Mental Health:

Derek Hess, an American artist, is known for his work in making posters and CD covers for bands such as Deftones, Motion City Soundtrack, and Unearth. To promote Mental Health Awareness in 2017, Hess decided to post daily images to his social media pages that displayed his struggle with mental illness and substance abuse. “What started off as self-exploration quickly turned into a personal journey for many dealing with their own mental health and addiction issues” (Valentine 2018). Topics like relationships, loneliness, depression, and suicide were shared and discussed, breaking down the stigma of mental illness. Hess goes to say,

“Artists reflect the times they live in; they are a mirror of society. As far as raising awareness for mental health goes, it seems like the curtain is beginning to be pulled back on mental illness in our current society. When creating pieces inspired by it, it is important for the artist to articulate the meaning behind it. The viewer may like it but may not “get” it. So, talking about your work is important regarding this subject” (Valentine 2018).

This is a powerful statement from Hess and though my creative practice does not target mental health, my work reflects myself, which has a mental illness. I believe being open about this throughout my creative practice will help continue the process of breaking down stigmas.

ARC2020 Hosted by the University of Wolverhampton Photo Competition Winner

Thank you to those at the University of Wolverhampton and PGR’s who have voted for my photo for this year’s Doctoral Depictions Photo Competition. I am chuffed to have won first place and look forward to taking many more photos of my PhD journey.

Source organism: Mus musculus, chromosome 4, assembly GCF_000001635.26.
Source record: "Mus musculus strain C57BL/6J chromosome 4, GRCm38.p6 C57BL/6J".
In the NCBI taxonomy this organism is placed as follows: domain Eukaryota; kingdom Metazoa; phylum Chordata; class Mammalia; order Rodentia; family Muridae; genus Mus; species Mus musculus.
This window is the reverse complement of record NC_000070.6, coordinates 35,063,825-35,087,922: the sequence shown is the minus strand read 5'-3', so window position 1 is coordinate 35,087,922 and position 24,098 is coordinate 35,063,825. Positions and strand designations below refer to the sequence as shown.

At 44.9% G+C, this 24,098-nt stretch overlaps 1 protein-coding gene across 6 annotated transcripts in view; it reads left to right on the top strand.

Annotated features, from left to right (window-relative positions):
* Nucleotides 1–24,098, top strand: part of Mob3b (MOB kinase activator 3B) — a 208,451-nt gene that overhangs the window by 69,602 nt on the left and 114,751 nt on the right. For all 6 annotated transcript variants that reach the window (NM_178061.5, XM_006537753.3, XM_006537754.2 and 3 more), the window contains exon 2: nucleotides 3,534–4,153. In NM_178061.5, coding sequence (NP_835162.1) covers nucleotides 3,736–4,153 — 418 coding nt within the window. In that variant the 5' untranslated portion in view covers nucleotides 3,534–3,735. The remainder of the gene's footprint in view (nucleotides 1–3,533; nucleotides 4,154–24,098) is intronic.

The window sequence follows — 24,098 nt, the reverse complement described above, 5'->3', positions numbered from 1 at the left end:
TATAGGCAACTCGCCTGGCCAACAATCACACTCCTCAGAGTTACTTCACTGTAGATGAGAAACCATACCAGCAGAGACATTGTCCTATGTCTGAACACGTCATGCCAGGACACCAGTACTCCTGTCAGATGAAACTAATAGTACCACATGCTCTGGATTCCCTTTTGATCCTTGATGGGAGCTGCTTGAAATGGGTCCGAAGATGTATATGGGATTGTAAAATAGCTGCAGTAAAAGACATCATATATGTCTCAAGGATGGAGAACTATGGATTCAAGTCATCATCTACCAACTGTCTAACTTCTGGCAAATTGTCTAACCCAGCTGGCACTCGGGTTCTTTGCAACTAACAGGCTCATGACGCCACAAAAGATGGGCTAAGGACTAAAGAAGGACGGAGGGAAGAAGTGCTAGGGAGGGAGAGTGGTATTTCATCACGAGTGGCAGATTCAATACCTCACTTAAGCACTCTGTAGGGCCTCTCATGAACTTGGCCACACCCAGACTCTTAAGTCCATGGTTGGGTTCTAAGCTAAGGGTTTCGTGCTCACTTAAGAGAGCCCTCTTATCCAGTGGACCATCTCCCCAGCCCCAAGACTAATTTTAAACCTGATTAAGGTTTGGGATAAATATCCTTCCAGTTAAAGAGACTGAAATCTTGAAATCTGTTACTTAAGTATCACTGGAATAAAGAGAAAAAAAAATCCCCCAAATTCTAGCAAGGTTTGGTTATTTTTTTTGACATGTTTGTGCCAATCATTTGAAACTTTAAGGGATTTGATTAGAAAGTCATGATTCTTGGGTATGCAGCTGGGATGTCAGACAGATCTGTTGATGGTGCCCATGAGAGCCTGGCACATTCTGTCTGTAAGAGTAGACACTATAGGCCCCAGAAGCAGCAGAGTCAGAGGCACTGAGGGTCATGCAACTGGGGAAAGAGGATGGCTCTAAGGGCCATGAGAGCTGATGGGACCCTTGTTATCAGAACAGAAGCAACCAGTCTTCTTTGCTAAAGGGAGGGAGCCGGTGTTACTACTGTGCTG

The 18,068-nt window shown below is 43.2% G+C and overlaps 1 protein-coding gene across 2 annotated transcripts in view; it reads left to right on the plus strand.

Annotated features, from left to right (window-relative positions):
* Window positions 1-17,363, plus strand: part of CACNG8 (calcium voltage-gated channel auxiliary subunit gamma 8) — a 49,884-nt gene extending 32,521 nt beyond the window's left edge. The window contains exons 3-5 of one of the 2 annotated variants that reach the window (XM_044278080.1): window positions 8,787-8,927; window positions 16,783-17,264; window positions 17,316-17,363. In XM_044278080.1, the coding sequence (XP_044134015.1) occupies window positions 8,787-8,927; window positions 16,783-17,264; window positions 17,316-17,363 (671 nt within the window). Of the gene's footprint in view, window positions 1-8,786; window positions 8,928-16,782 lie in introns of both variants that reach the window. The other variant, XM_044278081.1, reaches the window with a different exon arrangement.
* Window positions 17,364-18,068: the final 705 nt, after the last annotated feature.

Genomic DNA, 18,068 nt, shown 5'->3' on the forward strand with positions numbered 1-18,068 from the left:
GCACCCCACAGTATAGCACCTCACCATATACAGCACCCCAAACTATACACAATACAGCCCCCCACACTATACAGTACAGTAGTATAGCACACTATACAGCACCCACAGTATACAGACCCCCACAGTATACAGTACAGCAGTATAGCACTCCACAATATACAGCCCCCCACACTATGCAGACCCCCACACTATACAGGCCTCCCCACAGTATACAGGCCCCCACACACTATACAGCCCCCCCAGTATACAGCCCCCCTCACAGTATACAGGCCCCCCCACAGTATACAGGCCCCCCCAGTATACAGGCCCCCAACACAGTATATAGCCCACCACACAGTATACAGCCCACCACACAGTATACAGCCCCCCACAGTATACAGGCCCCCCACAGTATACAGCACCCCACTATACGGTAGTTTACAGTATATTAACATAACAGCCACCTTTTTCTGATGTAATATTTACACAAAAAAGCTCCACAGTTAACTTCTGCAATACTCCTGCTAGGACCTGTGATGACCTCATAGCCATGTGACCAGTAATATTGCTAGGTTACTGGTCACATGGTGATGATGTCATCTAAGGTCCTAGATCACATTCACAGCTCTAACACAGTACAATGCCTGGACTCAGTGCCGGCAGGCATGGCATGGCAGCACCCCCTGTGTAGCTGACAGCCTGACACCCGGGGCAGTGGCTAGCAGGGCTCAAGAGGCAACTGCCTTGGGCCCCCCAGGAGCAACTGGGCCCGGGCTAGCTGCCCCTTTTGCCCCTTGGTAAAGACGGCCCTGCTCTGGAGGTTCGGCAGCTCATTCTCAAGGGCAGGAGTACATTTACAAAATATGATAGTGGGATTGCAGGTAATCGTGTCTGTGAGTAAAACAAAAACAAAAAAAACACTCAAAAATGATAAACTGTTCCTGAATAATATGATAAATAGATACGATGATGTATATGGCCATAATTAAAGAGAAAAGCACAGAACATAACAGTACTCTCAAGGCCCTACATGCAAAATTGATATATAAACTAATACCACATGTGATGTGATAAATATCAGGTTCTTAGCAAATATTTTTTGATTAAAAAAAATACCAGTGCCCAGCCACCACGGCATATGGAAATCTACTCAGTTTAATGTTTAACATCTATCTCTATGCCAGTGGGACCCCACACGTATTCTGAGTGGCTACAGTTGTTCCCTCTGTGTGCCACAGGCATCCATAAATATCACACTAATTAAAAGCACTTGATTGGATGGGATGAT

Here is my submission:

Whilst collecting field recordings (to grow my sonic library), I take photographs of the environment I am in. As of late, I go to local parks to collect sound textures and follow the social distancing rules. This photo was taken during a recording session and used for inspiration to generate new music.

Shower Thoughts Version 2, editing the sonic experience

After submitting and receiving feedback for Shower Thoughts v1 (Shower Thoughts in Self-Isolation: A Sonic Guided Journey) at the 21st Century Music Symposium, I was inspired to keep working with this idea and make changes based on the comments received. Not only that, but my opinions on the piece changed and I wanted to try something more experimental.

To understand the Shower Thoughts v1 project, please visit my blog:

For Shower Thoughts v2, I decided to make the following changes:

  1. Reduce the text on screen / remove text prompts
  2. Overlay more sounds on top of one another
  3. Make the piece longer
  4. Add some sound effects to distort some of the sound, very minimal